I have used a PC lens on the smaller 35mm format since 1994, chiefly in landscape for correction of viewing angles and levels (tilt + shift) and not at all for "correction" of verticals because of the limitations of not having an adjunct correction at the film plane.
    “The photographer must determine how he wants the finished print to look before he exposes the negative.
    Before releasing the shutter, he must seek 'the flame of recognition,' a sense that the picture would reveal
    the greater mystery of things...more clearly than the eyes see."
    ~Edward Weston, 1922.

  5. #5
    ozphoto's Avatar
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    I use a 17mmTSE for my commercial architectural & interior work - mainly due to the lack of distortion it produces. I have used the TSE feature on a few occasions, but it was the lack of barrel distortion (there is a little but it's barely noticeable to an untrained eye) that blew me away, and sold me on it.

    I also have a 90mmTSE - and I use that for the selective focus when shooting food and details. It produces some great shallow focus images, that add a little extra to a typical "still life" image for clients. It also makes for an interesting portrait lens too.

  6. #6
    pentaxpete's Avatar
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    Thanks for all your interesting replies
    An 'Old Dog still learning New Tricks !

  7. #7
    Karl A's Avatar
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    Hi Pete, I think the key is to ensure that vertical lines remain vertical in your photograph. That is the advantage of a PC lens, it provides you the opportunity to frame your composition without tilting the camera back. If the the vertical lines are straight, you did it right. I'm not familiar with any need to adjust the camera back to compensate for this. I aim to get the camera back (film plane) level at all times, when vertical lines are an issue. Just my 2 cents...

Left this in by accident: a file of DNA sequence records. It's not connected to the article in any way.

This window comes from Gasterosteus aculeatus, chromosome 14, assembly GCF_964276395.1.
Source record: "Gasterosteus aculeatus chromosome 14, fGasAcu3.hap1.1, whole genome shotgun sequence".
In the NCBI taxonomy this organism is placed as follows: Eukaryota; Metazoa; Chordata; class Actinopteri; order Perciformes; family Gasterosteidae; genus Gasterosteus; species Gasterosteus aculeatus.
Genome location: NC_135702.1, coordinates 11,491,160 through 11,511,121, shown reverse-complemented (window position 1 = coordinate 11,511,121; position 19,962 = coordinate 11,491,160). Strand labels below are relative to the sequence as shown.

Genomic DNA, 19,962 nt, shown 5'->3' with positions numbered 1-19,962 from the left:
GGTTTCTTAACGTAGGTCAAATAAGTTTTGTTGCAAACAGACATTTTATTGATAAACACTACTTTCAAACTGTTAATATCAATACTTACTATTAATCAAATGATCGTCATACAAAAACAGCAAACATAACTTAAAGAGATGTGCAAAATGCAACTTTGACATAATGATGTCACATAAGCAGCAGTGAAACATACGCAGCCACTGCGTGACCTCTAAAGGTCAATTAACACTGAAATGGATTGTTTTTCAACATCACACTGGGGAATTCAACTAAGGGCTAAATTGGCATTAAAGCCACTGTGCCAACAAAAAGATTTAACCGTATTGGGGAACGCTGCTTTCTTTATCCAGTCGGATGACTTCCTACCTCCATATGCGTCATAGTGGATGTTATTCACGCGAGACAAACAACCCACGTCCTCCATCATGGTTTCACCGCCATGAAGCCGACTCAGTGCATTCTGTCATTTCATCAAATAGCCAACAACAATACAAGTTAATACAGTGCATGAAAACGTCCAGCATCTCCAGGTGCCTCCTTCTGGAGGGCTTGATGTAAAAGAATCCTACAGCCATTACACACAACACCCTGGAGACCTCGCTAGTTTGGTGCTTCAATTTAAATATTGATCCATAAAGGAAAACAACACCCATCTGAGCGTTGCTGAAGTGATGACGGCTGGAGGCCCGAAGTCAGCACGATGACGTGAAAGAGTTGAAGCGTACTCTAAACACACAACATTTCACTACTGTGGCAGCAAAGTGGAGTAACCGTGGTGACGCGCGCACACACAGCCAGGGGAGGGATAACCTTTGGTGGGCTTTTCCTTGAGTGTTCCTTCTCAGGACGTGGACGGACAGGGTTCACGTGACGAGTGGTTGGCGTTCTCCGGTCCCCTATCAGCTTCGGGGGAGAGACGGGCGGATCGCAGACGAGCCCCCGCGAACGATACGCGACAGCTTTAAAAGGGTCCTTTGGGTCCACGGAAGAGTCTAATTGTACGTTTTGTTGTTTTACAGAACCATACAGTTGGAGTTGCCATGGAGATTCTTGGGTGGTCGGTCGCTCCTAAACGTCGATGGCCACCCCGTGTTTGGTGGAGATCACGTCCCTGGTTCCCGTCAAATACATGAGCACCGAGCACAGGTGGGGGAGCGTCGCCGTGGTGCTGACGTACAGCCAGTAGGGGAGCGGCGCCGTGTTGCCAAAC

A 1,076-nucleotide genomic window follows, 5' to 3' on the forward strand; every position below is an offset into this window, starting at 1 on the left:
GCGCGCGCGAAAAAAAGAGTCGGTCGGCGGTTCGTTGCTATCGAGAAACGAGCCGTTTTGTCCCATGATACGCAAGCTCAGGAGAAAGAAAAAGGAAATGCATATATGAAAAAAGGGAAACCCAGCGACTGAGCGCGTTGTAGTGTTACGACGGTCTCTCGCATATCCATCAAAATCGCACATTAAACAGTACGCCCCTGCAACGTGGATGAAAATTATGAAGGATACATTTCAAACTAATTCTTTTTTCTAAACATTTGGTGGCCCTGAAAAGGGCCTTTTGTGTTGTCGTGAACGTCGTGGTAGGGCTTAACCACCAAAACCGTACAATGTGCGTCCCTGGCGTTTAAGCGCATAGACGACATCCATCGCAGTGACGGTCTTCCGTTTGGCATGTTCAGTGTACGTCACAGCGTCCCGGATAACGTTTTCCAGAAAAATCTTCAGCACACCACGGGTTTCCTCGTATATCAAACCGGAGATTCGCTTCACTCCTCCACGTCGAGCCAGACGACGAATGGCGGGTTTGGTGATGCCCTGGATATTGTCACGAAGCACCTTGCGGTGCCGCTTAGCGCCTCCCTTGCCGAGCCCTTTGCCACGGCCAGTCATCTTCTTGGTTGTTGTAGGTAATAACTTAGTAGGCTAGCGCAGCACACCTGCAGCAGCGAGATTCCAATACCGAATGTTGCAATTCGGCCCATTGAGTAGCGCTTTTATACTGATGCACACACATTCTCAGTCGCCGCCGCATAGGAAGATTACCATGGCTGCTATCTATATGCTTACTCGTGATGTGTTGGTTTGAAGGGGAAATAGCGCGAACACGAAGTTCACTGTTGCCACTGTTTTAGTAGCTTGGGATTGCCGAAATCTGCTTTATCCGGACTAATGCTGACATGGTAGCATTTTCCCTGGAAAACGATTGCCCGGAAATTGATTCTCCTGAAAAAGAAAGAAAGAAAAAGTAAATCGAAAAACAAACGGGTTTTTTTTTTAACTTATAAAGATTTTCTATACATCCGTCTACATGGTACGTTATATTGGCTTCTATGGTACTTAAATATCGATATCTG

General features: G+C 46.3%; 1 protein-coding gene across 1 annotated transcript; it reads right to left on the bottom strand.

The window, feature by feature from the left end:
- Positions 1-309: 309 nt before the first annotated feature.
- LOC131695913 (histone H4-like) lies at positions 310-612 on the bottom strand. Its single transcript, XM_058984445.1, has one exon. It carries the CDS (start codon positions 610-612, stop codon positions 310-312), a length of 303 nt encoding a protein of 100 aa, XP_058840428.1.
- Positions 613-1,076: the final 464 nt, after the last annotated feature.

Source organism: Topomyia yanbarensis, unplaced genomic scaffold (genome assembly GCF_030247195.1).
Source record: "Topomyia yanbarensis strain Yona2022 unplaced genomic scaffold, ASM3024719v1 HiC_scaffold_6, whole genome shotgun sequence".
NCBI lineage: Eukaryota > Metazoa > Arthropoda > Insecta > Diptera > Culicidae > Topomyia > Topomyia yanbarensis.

8. #8
    pentaxpete's Avatar
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    Thanks KARL -- your reply was worth at least 5 cents ---
    An 'Old Dog still learning New Tricks !

  9. #9
    ic-racer's Avatar
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    That is great, thanks for sharing. Sure beats lugging around a monorail 4x5. Tilt lenses are nice also, do you have one?

    Of course to have verticals non-converging the camera back always has to be adjusted; that is the key point, the film has to be parallel to the structure. Of course everyone knows the cool thing that when they built the structure they made it plumb, so by making the film plane plumb you have made it parallel to the structure without lasers or complex triangulation . Obviously in a camera like this the tripod head performs the function of film plane positioning, allowing an infinite number of choices in horizontal and vertical positioning.
    Last edited by ic-racer; 09-14-2013 at 01:37 PM. Click to view previous post history.